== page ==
Statehouse rejects Medicaid expansion
The House rejected a budget proposal last week that would have expanded the state’s Medicaid program for low-income adults.
The $1.6 billion expansion, which would have been financed largely by federal funds under the Affordable Care Act, was defeated 98-50 in a party-line vote.
Supporters, mostly Democrats, claim that expanding Medicaid to adults at or below 138 percent of the federal poverty line would provide much-needed insurance coverage to underprivileged and uninsured Missourians — 300,000, according to House projections.
At present, Missouri’s Medicaid requirements prevent low-income adults (primarily working adults and uninsured college students) from receiving state benefits. The same demographic is also ineligible for federal tax credits, which would require them to make more than four times the federal poverty level.
But Republican opponents like Sen. John Lamping, R-St. Louis, aren’t buying it.
“This is done,” Lamping told supporters on the Senate floor. “It’s not happening. Go find something else to do.”
Lamping and most Republicans have raised concerns that the Affordable Care Act’s expansion provision, while free to states now, would require further financial backing from state treasuries — a proposed 10 percent — in two years.
Legislators send ailing legislator’s bill to governor’s desk
In a unanimous vote, the Missouri Senate passed legislation Monday that will eliminate state restrictions on public breastfeeding.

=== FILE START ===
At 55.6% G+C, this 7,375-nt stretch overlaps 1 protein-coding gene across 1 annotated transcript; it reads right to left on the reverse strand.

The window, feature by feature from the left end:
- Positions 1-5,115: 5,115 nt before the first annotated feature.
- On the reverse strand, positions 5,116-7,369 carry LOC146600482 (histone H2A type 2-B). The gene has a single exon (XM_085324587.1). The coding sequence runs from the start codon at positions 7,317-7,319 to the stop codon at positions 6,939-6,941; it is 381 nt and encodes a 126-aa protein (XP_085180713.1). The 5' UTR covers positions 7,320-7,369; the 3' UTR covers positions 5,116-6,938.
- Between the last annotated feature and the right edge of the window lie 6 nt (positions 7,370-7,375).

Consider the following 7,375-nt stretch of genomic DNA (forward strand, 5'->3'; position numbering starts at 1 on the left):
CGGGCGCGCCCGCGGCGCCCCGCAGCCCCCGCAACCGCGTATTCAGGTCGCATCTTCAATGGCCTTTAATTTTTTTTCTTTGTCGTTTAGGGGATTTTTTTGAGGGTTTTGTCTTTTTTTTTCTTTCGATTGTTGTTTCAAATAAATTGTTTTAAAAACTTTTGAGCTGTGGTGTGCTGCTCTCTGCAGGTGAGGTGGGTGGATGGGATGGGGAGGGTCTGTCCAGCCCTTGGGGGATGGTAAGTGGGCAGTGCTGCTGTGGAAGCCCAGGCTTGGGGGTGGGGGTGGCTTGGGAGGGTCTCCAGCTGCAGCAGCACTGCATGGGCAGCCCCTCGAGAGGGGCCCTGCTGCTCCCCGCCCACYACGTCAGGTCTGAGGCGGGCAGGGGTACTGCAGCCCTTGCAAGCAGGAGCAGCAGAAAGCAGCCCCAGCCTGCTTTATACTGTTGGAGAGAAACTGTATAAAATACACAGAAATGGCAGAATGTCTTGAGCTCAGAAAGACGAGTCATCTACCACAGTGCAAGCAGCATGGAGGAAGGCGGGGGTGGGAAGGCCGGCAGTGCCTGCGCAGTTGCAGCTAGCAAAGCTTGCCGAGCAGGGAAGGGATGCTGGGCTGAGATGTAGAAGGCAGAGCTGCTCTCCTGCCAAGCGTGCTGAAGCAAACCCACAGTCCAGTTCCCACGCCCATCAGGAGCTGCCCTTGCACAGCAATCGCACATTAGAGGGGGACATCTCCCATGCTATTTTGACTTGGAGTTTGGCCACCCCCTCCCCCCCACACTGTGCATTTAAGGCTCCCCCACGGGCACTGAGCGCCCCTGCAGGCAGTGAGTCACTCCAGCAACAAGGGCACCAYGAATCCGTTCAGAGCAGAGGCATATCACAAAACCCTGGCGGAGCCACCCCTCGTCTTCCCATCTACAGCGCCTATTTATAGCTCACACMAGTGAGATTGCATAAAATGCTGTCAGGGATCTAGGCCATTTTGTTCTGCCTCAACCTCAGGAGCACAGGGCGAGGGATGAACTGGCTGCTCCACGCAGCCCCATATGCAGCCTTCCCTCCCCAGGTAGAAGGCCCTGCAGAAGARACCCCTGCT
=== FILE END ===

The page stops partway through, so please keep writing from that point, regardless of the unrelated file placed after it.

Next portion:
The bill, sponsored by Rep. Rory Ellinger, D-University City, clarifies that public breastfeeding doesn’t count as an indecent offense under state law and outright prohibits cities from enacting laws against it. It also allows breastfeeding mothers the right to be excused from jury duty.
The bill, House Bill 1320, was drafted as a reaction to the case of a Lee’s Summit woman, Laura Trickle, who was charged with contempt of court after refusing to serve jury duty on the basis that it would take her away from her infant son. That case was suspended for further review to be made in June, so as to account for Ellinger’s legislation, if passed.
The unusually unified Statehouse reaction came after Ellinger announced his “deteriorating” health last week as a result of an aggressive liver cancer, with which he was diagnosed earlier this year. Ellinger had previously withdrawn his reelection bid in February after initial health concerns had sidelined him from making it to the Capitol to vote.
Now, it’s expected that Gov. Jay Nixon will sign the bill in Ellinger’s presence by the end of the week as a tribute to the criminal defense attorney and two-term legislator.